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Tirukkuṛaḷ

Thirukkural (Tamil: திருக்குறள் also known as the Kural) is a classic of couplets or Kurals (1330 rhyming Tamil couplets) or aphorisms celebrated by Tamils. It was authored by Thiruvalluvar and is considered by Chellapan K to be the first work to focus on ethics, other than the Buddhist - Jain literature of India Thirukkural expounds various aspects of life and is one of the most important works in Tamil. This is reflected in some of the other names by which the text is known: tamilmarai (Tamil Veda); poyyamozhi (speech that does not lie); and teyva nul (divine text). It is dated anywhere from the second century BC to the eighth century AD. The book is considered to be a posterior to Arthashastra by some historians and to precede Manimekalai and Silapathikaram since both the latter acknowledge the Kural text. The popularity of the Thirukkural is limited to Tamil Nadu and parts of the subcontinent. The most likely reason for the limitation is that it was written in Tamil .

Thirukkural (or the Kural) is a collection of 1330 Tamil couplets organised into 133 chapters. Each chapter has a specific subject ranging from "ploughing a piece of land" to "ruling a country". According to the LIFCO Tamil-Tamil-English dictionary, the Tamil word Kural means Venpa verse with two lines. Thirukkural comes under one of the four categories of Venpas (Tamil verses) called Kural Venpa. The 1330 couplets are divided into 3 sections and 133 chapters. Each chapter contains 10 couplets. A couplet consists of seven cirs, with four cirs on the first line and three on the second. A cir is a single or a combination of more than one Tamil word. For example, Thirukkural is a cir formed by combining the two words Thiru and Kural, i.e. Thiru + Kural = Thirukkural.It is has been translated to many languages next only to Bible, Quran and possibly the Gita.

There are claims and counter claims as to the authorship of the book and to the exact number of couplets written by Thiruvalluvar. The first instance of the author's name mentioned as Thiruvalluvar is found to be several centuries later in a song of praise called Garland in Thiruvannamalai.

Sections

Thirukkural is organised into three sections aram(virtue), porul (realities of life) and inbam(pleasures experienced by a man and a woman in the course of their relationship).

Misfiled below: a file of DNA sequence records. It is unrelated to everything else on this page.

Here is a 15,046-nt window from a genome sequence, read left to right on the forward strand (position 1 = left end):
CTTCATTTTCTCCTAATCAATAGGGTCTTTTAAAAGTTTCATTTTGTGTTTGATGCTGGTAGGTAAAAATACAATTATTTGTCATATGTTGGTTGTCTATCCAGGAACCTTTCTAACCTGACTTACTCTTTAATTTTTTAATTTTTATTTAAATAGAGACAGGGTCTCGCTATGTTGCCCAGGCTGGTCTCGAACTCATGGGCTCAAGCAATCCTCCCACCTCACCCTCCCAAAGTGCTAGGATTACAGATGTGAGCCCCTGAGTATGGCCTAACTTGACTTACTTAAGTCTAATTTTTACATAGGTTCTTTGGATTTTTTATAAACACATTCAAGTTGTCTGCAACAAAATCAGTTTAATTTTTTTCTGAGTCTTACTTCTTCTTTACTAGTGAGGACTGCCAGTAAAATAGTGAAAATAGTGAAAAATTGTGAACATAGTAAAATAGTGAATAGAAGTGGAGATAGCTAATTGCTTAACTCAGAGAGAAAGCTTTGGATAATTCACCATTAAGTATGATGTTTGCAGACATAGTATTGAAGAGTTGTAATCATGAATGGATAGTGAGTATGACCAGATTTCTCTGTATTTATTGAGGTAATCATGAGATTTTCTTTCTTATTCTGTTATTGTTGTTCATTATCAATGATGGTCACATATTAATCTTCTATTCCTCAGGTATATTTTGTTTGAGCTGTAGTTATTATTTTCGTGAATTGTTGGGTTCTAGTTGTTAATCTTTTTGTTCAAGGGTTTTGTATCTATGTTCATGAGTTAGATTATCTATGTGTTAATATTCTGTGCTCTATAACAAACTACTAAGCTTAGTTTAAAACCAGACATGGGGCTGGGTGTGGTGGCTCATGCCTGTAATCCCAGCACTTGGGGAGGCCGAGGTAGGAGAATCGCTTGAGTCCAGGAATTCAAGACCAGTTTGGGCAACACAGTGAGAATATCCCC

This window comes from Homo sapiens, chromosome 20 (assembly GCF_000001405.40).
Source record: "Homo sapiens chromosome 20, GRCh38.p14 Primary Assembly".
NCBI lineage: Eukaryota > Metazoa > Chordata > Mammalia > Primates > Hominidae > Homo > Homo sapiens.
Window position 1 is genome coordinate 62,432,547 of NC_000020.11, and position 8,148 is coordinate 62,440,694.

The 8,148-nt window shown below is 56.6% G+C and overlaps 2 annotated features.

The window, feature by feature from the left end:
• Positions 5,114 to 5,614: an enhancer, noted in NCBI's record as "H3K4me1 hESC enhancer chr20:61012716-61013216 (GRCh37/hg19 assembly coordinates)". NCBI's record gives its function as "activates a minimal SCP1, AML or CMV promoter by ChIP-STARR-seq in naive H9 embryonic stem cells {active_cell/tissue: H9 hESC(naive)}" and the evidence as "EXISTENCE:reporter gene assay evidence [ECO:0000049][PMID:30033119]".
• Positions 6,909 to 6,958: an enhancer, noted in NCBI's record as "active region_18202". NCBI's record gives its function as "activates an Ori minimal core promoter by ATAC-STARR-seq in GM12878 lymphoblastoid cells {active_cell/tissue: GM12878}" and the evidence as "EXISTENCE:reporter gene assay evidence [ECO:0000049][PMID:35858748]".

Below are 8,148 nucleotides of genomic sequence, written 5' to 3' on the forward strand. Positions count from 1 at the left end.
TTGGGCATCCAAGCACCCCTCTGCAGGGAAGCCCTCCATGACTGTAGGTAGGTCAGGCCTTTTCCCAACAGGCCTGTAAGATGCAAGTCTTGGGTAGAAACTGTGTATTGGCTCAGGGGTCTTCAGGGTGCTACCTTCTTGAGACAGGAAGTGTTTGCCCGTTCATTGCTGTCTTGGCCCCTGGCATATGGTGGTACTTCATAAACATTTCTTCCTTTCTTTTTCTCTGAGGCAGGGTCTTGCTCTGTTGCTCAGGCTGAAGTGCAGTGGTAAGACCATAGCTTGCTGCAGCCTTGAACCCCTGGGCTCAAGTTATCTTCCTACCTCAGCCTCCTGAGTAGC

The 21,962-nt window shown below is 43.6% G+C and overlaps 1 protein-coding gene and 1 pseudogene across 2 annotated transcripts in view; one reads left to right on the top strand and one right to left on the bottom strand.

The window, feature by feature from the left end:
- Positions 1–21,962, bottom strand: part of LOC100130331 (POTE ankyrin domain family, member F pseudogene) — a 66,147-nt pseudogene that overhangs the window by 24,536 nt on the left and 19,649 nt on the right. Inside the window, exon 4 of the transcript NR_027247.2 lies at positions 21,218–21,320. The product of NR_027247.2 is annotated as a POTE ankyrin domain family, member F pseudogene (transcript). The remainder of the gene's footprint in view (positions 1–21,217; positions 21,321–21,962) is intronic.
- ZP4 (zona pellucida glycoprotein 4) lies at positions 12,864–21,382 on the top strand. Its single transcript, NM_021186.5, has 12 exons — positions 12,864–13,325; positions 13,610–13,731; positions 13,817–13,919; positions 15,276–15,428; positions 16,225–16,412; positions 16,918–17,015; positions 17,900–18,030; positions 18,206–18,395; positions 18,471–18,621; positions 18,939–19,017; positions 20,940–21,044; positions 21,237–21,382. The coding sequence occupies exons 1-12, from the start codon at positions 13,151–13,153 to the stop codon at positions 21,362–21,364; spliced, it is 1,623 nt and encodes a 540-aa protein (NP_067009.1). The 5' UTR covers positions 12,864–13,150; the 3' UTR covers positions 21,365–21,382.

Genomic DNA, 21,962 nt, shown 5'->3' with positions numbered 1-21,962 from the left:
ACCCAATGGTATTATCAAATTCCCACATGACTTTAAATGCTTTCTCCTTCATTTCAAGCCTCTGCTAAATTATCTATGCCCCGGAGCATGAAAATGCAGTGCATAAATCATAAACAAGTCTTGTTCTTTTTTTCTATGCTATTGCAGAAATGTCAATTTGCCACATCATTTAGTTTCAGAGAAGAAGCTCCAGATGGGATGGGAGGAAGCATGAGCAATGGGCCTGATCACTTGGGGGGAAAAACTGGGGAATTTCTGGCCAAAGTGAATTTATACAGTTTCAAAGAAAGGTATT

Chapters 1 to 38 deal with aram and are classified as Arathuppaal. Chapters 39 to 108 address Porul. Chapters 109 to 133(Inbathuppal) deal with inbam.

It is claimed that Thirukkural is based on the canonical dharma, artha and kama trivarga articulated in the Sanskritic classical texts. It is, also, presumed that if one leads life according to ethical principles set out in the text, the fourth Purushartha - moksha or veedu(in Tamil) or salvation will be automatically achieved.

Thirukkural and religion

Parimelazhagar, a 13th century commentator in his celebrated commentary interprets the word Aadipahavan in the first kural as Aadi Bhagavan or God, It also Aadi=Mother, Bhagavan=Father, which states parents to be given first prefernce. The word Adibaghavan in Jain theology is used to refer to Rishabhadeva, the first Tirthankara. Some kurals also echo the principles of the middle way of Buddhism An important point to be noted in this juncture is the attribute of god mentioned in the ninth kural of the first adhikaram (Kadavul vaazhthu).It mentions "... engunathaan thaalai vanangaath thalai. Here he mentions that God has eight qualities. According to Jains, Siddhas have eight specific characteristics or qualities (8 guñas) . They are described as Ananta jnāna, Ananta darshana, Ananta labdhi, Ananta sukha, Akshaya sthiti, Being vitāraga, Being arupa and Aguruladhutaa. For people who know Tamil language, they are: அனந்த ஞானம், அனந்த வீரியம், கோத்திரமின்மை, அனந்த தரிசனம், அனந்த குணம், அழியா இயல்பு, நாமமின்மை, அவாவின்மை. For English viewers, the eight characteristics of Siddha may be translated as having infinite knowledge, infinite power, infinite vision, infinite discipline, without any change (permanence), impartial and having no name or form.

Latin translation

The Latin translation of Thirukkural made by Constanzo Beschi in 1730 did much to make known to European intellectuals the richness and beauty of Oriental Tamil literature.

References

  • Subramaniyam, Ka Naa, Tiruvalluvar and his Tirukkural. Bharatiya Jnanpith: New Delhi 1987.
  • P. S. Sundaram, The Kural. Penguin Books: London, 1990.
  • Blackburn, Stuart. (2000). Corruption and Redemption: The Legend of Valluvar and Tamil Literary History. Modern Asian Studies, vol. 34, no. 2, pp. 449-82, May 2000.
  • Yogi Suddhananda Bharathi(1897), Thirukkural with English Couplets - Tamil Chandror Peravai: Chennai.(15 May 1995)
  • Thirukkural with English Couplets by Tamil Chandror Peravai (Translated by Yogi Suddhananda Bharathi[1897]), Tamil Chandror Peravai, 26 Sardar Patel Road, Adyar, Chennai - 600 020
  • Drew, W.H, Translated by John Lazarus, Thirukkural (Original in Tamil with English Translation), ISBN 81-206-0400-8

Notes

External links

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